Put simply, the law says that no one can force you to submit to a medical treatment that you don’t agree with, but a number of Alberta labour law decisions strongly suggest a health care employer can make vaccination a mandatory condition of employment. In other words, you don’t have to take the vaccine, but the employer is likely free to put a policy in place that says you can’t come to work if you refuse a vaccine.

We have not been made aware of whether or not your employer has such policy but we would not be surprised if they have developed one, so you should be aware of your rights and the potential consequences of refusing a vaccine if your employer says it is required for work.

In a 2002 case between the United Nurses of Alberta union and what is now AHS, the union challenged a policy that required all nurses to be vaccinated in order to work during a flu outbreak. Nurses who refused a vaccine were placed on an unpaid leave of absence. Nurses who were able to provide medical evidence of an allergy to one of the vaccine ingredients were put on paid leave. The union argued that the policy wasn’t discussed with the union, violated the collective agreement and the nurses’ Charter right to bodily integrity.

Arbitrator Jolliffe disagreed with the union. He concluded:

On the whole, a balancing of interest approach strongly favours the Employer in the circumstances presented in evidence […] The right to refuse [vaccination] continues. The immunization policy cannot be viewed as somehow imposing a new condition of employment. One must also have due regard to the requirement which has often been pointed out by arbitrators that a unilaterally promulgated rule cannot be inconsistent with any terms of the collective agreement. The board does not find that the policy under review in the instant case is inconsistent with [the collective agreement]. In our view, it passes muster […]

On the evidence presented, and having reviewed what we accept to be relevant caselaw and collective agreement provisions, we conclude that the Union has not established that the policy is unreasonable or inconsistent with the collective agreement or in some way violates the employee’s rights to refuse medical treatment. We must respectfully dismiss the grievance and declare the policy to be operative as developed, communicated to employees, and understood to be consistently applied.

This decision is specific to circumstances of the flu vaccination policy and collective agreement at that time, but it also considered many other decisions dealing with mandatory staff vaccination programs from across Alberta and Canada that came to essentially the same result.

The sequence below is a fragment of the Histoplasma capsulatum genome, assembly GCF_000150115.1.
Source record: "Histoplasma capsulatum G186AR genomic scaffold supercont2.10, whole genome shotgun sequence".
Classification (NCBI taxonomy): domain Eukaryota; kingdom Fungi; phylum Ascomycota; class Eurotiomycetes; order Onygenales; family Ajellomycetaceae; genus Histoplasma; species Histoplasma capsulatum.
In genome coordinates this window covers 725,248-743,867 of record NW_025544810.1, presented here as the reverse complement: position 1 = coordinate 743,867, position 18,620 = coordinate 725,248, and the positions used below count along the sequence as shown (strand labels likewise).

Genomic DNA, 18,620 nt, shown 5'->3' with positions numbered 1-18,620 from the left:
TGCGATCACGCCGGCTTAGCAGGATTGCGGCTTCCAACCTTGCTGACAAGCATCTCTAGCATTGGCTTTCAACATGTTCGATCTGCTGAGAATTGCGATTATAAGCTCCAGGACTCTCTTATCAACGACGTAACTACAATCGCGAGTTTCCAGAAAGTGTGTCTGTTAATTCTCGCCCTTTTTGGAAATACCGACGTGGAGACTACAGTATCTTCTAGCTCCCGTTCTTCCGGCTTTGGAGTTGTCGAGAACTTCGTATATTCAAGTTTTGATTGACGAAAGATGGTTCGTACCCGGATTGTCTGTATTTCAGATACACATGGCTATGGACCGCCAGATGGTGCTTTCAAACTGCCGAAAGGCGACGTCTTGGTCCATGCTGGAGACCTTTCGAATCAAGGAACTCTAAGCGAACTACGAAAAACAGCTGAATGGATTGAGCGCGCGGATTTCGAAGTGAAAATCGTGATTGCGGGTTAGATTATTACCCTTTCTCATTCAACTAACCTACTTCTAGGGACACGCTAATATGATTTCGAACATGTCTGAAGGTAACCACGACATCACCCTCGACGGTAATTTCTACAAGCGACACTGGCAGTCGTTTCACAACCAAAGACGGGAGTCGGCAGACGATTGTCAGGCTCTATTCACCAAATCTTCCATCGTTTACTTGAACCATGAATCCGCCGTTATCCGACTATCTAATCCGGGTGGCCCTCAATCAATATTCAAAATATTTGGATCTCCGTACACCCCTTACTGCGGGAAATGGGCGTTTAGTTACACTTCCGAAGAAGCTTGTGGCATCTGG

Another United Nurses case from October of this year also upheld an AHS requirement that nurses must provide proof of an approved measles vaccination in order to attend work:

We also […] find that, generally, it is within AHS’ management rights to restrict an employee from work when they have been exposed to measles and cannot establish immunity. Further, in such circumstances, the failure to pay the affected employee for missed shifts is not a breach of the Collective Agreement as the employee is not fit to work during the period of work restriction. This aspect of the Policy is not punitive or unreasonable.

Based on these cases it is highly likely that an arbitrator will uphold a similar mandatory COVID-19 vaccination program for health care workers, considering how contagious COVID-19 is, the current evidence of the effectiveness and safety of the approved vaccines, and the demonstrated risk of serious consequences from a COVID-19 infection in a health care setting.

However, that doesn’t mean all employers will create a reasonable policy that doesn’t violate the collective agreement. If you are unsure about your rights in the workplace, or how an employer’s vaccine policy affects you, contact your Union Labour Relations Officer immediately for guidance.

Your well-being is our greatest concern

As I said at the beginning of the letter, I can empathize with those of you who have concerns about getting vaccinated, and at the same time, I want you to have the opportunity to take advantage of a safe vaccine at the earliest possible moment so you can get back some semblance of a safe and normal life. I hope that the information we have provided you will help you make an informed decision about vaccination that you can feel confident in.


Thomas Hesse,
President, UFCW Local 401

A printable version of this letter is available here